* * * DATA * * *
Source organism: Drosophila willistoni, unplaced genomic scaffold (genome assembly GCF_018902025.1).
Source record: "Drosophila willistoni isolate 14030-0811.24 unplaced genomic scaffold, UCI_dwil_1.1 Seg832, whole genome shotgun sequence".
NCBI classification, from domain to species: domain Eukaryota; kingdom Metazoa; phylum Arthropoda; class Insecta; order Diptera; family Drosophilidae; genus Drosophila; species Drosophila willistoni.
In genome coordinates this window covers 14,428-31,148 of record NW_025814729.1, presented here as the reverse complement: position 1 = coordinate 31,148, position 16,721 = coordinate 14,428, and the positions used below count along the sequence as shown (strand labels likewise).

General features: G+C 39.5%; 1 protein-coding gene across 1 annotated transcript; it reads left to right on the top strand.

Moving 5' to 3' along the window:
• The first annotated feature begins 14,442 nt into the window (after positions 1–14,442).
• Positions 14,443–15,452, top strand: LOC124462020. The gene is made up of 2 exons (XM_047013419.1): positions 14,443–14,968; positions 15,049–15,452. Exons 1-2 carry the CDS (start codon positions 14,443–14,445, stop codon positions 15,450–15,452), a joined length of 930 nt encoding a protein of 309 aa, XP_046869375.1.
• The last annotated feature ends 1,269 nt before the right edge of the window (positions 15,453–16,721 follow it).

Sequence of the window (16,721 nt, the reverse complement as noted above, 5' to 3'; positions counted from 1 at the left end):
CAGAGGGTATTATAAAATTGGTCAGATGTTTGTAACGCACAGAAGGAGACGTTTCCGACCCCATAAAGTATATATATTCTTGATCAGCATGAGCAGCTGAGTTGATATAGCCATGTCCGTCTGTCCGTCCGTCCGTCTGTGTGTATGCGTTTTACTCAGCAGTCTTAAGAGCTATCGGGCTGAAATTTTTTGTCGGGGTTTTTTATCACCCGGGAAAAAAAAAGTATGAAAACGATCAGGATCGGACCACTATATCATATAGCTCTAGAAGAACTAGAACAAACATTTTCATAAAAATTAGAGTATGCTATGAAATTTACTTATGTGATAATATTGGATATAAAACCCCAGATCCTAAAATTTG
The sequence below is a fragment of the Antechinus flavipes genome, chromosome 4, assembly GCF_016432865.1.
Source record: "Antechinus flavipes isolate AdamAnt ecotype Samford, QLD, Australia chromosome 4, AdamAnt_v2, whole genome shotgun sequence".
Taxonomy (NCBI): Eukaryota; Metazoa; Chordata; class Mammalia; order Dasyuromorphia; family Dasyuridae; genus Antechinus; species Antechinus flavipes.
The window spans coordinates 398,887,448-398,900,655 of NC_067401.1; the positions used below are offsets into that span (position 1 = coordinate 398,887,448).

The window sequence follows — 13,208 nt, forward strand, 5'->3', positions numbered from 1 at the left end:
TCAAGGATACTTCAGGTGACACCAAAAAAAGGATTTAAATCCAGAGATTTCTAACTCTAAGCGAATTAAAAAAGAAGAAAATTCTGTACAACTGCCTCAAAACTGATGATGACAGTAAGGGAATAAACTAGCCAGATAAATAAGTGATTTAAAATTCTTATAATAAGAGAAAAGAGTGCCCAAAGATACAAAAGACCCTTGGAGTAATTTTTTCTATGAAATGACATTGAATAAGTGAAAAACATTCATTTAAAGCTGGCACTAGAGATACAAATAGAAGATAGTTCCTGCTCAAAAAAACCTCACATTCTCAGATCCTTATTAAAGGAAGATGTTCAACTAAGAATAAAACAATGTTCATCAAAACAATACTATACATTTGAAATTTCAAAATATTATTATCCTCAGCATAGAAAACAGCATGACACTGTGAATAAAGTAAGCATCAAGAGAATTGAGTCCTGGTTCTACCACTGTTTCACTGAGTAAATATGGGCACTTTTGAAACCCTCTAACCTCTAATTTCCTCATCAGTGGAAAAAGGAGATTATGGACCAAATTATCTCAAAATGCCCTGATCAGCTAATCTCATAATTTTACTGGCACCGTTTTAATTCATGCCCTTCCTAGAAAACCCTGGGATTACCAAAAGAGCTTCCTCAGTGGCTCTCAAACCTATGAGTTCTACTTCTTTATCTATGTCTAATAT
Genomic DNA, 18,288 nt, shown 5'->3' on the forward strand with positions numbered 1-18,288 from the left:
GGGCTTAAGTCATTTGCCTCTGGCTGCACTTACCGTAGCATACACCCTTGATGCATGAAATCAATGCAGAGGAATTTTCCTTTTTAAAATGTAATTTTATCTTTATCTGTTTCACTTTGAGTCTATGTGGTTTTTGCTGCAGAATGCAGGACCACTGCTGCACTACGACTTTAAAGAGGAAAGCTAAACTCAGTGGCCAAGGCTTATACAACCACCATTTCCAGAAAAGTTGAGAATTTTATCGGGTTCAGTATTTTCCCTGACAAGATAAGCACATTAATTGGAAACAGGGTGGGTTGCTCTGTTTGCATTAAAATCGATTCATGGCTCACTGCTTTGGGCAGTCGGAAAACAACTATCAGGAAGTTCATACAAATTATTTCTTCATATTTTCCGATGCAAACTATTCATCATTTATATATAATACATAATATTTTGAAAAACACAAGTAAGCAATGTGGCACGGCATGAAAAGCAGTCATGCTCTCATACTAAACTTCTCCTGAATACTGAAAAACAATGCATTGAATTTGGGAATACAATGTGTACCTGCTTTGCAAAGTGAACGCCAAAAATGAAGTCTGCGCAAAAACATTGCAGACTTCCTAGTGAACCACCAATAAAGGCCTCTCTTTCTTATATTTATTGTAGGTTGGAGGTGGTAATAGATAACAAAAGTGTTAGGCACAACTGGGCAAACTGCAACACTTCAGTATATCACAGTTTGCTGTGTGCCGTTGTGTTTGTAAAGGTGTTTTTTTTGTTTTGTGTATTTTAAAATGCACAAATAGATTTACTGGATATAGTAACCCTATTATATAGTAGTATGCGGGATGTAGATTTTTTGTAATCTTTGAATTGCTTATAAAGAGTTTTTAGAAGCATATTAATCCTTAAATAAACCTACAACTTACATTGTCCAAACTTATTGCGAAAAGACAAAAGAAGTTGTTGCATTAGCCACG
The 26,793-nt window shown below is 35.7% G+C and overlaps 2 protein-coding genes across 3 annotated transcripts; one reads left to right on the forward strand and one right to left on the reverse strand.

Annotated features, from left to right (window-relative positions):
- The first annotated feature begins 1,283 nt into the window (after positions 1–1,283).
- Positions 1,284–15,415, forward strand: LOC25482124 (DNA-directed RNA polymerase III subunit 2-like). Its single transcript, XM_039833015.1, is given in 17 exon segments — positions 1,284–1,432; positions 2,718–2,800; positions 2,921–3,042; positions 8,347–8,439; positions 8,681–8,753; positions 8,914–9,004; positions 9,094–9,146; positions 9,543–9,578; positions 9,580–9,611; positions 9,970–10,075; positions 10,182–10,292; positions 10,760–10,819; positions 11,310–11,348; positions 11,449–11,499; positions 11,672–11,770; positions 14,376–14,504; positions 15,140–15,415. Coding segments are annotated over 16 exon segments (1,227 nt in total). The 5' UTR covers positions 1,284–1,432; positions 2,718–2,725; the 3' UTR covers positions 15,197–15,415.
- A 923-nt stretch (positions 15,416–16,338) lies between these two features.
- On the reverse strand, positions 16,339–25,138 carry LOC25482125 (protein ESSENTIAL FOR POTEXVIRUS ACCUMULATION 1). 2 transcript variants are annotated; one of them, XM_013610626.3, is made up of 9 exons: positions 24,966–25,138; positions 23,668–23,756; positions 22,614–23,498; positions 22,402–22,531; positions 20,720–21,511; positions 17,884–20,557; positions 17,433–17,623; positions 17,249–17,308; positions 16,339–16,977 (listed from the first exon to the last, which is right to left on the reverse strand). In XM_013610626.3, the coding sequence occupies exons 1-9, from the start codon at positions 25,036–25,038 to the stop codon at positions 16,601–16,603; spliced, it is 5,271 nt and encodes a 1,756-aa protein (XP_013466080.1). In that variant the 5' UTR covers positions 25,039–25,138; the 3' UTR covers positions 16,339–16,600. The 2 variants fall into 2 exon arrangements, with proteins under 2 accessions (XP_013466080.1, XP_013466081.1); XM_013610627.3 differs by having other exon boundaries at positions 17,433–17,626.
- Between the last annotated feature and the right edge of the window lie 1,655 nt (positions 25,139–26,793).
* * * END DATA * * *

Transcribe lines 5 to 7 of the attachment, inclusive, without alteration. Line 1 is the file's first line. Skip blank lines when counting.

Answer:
General features: G+C 39.5%; 1 protein-coding gene across 1 annotated transcript; it reads left to right on the top strand.

Moving 5' to 3' along the window:
• The first annotated feature begins 14,442 nt into the window (after positions 1–14,442).